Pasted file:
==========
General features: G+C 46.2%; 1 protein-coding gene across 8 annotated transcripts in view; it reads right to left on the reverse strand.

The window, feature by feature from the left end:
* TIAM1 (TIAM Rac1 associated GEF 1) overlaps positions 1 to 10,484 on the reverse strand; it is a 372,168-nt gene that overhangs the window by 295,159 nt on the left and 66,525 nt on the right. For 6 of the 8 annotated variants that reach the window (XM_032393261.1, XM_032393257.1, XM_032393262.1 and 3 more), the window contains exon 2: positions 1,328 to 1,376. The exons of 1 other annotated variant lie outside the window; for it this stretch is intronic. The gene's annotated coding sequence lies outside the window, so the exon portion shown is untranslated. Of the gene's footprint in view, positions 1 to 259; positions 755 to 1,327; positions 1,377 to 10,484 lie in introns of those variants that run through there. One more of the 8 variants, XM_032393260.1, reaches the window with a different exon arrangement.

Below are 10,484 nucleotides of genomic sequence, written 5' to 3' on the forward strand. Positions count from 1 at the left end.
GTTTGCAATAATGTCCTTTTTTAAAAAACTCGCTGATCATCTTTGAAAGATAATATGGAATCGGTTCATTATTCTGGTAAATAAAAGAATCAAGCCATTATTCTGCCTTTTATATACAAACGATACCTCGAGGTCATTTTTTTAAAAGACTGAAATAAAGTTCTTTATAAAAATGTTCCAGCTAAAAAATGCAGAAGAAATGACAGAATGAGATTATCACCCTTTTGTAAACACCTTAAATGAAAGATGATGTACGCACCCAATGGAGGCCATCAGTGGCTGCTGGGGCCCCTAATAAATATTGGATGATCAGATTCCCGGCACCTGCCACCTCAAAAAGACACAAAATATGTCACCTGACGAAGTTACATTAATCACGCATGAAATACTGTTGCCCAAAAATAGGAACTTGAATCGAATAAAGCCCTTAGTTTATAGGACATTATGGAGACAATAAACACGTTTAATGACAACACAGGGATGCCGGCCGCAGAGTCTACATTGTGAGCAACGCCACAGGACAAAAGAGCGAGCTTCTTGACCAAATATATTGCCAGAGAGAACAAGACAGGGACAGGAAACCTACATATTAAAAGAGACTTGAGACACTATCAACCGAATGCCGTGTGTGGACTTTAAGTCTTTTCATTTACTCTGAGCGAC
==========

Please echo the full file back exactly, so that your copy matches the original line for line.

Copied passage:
General features: G+C 46.2%; 1 protein-coding gene across 8 annotated transcripts in view; it reads right to left on the reverse strand.

The window, feature by feature from the left end:
* TIAM1 (TIAM Rac1 associated GEF 1) overlaps positions 1 to 10,484 on the reverse strand; it is a 372,168-nt gene that overhangs the window by 295,159 nt on the left and 66,525 nt on the right. For 6 of the 8 annotated variants that reach the window (XM_032393261.1, XM_032393257.1, XM_032393262.1 and 3 more), the window contains exon 2: positions 1,328 to 1,376. The exons of 1 other annotated variant lie outside the window; for it this stretch is intronic. The gene's annotated coding sequence lies outside the window, so the exon portion shown is untranslated. Of the gene's footprint in view, positions 1 to 259; positions 755 to 1,327; positions 1,377 to 10,484 lie in introns of those variants that run through there. One more of the 8 variants, XM_032393260.1, reaches the window with a different exon arrangement.

Below are 10,484 nucleotides of genomic sequence, written 5' to 3' on the forward strand. Positions count from 1 at the left end.
GTTTGCAATAATGTCCTTTTTTAAAAAACTCGCTGATCATCTTTGAAAGATAATATGGAATCGGTTCATTATTCTGGTAAATAAAAGAATCAAGCCATTATTCTGCCTTTTATATACAAACGATACCTCGAGGTCATTTTTTTAAAAGACTGAAATAAAGTTCTTTATAAAAATGTTCCAGCTAAAAAATGCAGAAGAAATGACAGAATGAGATTATCACCCTTTTGTAAACACCTTAAATGAAAGATGATGTACGCACCCAATGGAGGCCATCAGTGGCTGCTGGGGCCCCTAATAAATATTGGATGATCAGATTCCCGGCACCTGCCACCTCAAAAAGACACAAAATATGTCACCTGACGAAGTTACATTAATCACGCATGAAATACTGTTGCCCAAAAATAGGAACTTGAATCGAATAAAGCCCTTAGTTTATAGGACATTATGGAGACAATAAACACGTTTAATGACAACACAGGGATGCCGGCCGCAGAGTCTACATTGTGAGCAACGCCACAGGACAAAAGAGCGAGCTTCTTGACCAAATATATTGCCAGAGAGAACAAGACAGGGACAGGAAACCTACATATTAAAAGAGACTTGAGACACTATCAACCGAATGCCGTGTGTGGACTTTAAGTCTTTTCATTTACTCTGAGCGAC